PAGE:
AGAINST TECHNOABLEISM: Rethinking Who Wants Enchancment, by Ashley Shew
Ashley Shew was instructing a category on cyborgs when she grew to become one.
In 2014, when she was in her early 30s, she was recognized with bone most cancers; she underwent a partial-leg amputation, after which she was fitted with a prosthetic foot and leg. A chemo drug affected her listening to, so she was additionally prescribed listening to aids. A thinker of expertise who teaches humanities programs to future engineers, medical doctors and nurses at Virginia Tech, Shew felt as if her new prosthetics had reworked her right into a real-life model of the artificial people she’d been lecturing on: a self-described “technologized disabled particular person — a cyborg, a cripborg.”
Shew’s new guide, “Towards Technoableism” — a time period she coined — is a type of introductory seminar on the ways in which our hyper-technologized age approaches incapacity. “Once I grew to become an amputee, folks saved reassuring me (really, reassuring themselves) that with superior and fantastic prosthetic applied sciences, I’d be again even higher than ever,” Shew writes, “superhuman, enhanced, a 10-million-dollar bionic girl.” She finds one of many clearest expressions of this titular perspective within the phrases of Hugh Herr, a double amputee who designs (and makes use of) futuristic bionic limbs on the M.I.T. Media Lab. “I don’t see incapacity,” Herr has mentioned. “I see unhealthy expertise.”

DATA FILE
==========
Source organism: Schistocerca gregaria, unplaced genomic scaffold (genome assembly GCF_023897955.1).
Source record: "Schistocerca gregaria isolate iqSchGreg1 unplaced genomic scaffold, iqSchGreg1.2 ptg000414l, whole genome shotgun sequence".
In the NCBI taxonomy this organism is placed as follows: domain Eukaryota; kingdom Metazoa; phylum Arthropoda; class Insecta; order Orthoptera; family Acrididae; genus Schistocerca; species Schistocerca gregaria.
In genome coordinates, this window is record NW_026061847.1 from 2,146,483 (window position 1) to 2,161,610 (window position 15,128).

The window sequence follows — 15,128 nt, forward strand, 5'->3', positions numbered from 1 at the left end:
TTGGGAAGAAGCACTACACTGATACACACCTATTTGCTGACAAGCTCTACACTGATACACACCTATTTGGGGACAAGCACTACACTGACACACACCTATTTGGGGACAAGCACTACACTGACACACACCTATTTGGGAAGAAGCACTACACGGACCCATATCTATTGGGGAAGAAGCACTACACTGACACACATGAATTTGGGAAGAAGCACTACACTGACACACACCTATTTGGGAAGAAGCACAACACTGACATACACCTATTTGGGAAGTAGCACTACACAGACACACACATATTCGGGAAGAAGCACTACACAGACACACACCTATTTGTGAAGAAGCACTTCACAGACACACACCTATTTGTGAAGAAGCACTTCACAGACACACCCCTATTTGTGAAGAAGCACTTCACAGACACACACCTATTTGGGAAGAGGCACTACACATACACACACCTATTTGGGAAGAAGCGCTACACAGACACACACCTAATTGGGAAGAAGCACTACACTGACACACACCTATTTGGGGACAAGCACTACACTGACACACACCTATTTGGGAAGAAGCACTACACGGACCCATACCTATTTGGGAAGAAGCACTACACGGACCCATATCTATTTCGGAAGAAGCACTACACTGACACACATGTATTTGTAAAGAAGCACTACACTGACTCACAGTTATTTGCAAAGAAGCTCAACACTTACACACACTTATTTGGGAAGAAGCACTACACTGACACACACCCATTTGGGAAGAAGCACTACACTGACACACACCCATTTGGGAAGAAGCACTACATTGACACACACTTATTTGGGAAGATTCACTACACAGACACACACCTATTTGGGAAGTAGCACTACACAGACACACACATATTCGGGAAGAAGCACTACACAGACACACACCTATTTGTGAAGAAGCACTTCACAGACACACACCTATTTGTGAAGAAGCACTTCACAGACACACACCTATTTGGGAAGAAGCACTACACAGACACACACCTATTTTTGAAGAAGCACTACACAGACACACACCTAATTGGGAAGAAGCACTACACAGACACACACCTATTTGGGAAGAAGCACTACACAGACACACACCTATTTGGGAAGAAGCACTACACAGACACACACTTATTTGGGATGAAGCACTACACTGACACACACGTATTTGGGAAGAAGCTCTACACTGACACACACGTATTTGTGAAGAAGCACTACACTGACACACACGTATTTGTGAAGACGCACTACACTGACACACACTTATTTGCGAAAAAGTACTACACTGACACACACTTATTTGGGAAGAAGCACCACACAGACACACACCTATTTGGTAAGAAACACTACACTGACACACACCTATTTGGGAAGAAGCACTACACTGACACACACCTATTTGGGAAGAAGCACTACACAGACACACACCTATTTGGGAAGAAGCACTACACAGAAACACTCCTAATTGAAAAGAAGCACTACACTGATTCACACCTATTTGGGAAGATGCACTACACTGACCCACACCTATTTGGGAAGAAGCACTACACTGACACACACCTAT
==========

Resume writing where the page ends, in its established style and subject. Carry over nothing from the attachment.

Shew acknowledges the transformative function that tech performs in her life; in her writer photograph, she affectionately cradles her unattached prosthetic like a ukulele. However on this sequence of brief, splendidly lucid essays, she argues that technoableism — the favored depiction of tech as a wholesale treatment for incapacity — does actual harm by positioning the disabled physique as basically damaged. The aim of present applied sciences is simply too typically rehabilitation into the mainstream — the amputee should stroll “usually,” the deaf particular person communicate, the autistic particular person have “quiet arms” — and it’s as much as engineering to get them there. Inside this framework, any risk of a joyful disabled life, lived with out the necessity for enchancment, is unimaginable.
Shew ultimately affixed googly eyes to the toes on her prosthetic foot in order that it may “stare again” at her, and he or she employs this identical playfully confrontational model in her writing. This model additionally displays the crossroads at which incapacity discourse now finds itself: directly a motion steeped within the vernacular of the extraordinarily on-line; an rising area of scholarship with its personal educational vocabulary; a civil-rights name for sweeping coverage change; and a marginalized id on par with race or gender. Because of this, a number of incapacity writing at the moment (Alice Wong’s “12 months of the Tiger”; Elsa Sjunneson’s “Being Seen”) blends structural evaluation, internet-chatty cultural criticism, scathing social-justice indictment and confessional narratives of medical trauma. “Towards Technoableism” is a vital addition to the style.